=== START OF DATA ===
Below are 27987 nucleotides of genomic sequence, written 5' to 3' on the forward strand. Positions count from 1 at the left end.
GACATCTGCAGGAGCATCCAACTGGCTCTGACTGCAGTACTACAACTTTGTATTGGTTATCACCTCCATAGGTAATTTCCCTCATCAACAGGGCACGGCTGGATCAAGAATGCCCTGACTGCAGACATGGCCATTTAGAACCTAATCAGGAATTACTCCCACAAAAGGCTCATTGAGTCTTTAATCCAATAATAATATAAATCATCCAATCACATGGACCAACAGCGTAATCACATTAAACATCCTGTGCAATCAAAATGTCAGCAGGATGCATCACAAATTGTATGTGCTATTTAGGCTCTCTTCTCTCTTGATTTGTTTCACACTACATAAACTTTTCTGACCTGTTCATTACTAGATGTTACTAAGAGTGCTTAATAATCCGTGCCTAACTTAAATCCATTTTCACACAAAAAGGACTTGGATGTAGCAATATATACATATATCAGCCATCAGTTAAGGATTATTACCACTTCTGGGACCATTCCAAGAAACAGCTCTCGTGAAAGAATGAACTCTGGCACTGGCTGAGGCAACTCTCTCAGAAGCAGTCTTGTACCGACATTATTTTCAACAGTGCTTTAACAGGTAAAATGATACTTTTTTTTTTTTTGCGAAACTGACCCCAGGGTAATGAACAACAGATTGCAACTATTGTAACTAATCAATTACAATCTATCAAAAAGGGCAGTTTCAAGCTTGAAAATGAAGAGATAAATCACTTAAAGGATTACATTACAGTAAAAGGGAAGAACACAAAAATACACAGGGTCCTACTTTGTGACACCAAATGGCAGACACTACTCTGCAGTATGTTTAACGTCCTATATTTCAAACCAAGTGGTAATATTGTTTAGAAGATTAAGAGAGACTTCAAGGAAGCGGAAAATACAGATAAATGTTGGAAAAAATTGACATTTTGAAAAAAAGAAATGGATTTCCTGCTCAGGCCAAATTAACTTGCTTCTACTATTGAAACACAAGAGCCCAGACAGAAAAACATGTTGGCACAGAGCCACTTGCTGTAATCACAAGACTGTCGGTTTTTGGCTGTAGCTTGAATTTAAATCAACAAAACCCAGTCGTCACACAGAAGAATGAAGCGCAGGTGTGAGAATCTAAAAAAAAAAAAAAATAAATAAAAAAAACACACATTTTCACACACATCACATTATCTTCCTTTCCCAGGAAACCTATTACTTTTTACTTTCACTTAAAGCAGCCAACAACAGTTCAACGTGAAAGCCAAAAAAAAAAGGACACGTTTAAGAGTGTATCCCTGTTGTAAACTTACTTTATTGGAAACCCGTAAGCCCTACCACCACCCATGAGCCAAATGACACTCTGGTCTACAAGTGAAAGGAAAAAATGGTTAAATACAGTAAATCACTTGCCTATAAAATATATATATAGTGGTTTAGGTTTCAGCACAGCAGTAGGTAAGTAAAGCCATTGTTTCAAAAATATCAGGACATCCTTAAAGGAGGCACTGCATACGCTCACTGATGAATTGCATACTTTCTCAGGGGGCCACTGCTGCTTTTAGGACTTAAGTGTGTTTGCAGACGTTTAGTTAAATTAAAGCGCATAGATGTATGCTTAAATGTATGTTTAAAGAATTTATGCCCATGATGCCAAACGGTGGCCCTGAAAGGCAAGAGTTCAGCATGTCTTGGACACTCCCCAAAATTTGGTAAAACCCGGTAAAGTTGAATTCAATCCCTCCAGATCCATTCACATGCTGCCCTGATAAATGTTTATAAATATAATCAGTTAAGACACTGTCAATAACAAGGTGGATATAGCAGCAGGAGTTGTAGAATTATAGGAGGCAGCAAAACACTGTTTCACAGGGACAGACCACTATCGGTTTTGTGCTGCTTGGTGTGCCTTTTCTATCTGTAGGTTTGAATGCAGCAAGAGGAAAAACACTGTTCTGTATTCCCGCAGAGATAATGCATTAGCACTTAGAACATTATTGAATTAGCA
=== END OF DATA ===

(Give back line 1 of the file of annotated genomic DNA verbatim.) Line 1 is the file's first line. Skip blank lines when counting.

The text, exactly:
Below are 27987 nucleotides of genomic sequence, written 5' to 3' on the forward strand. Positions count from 1 at the left end.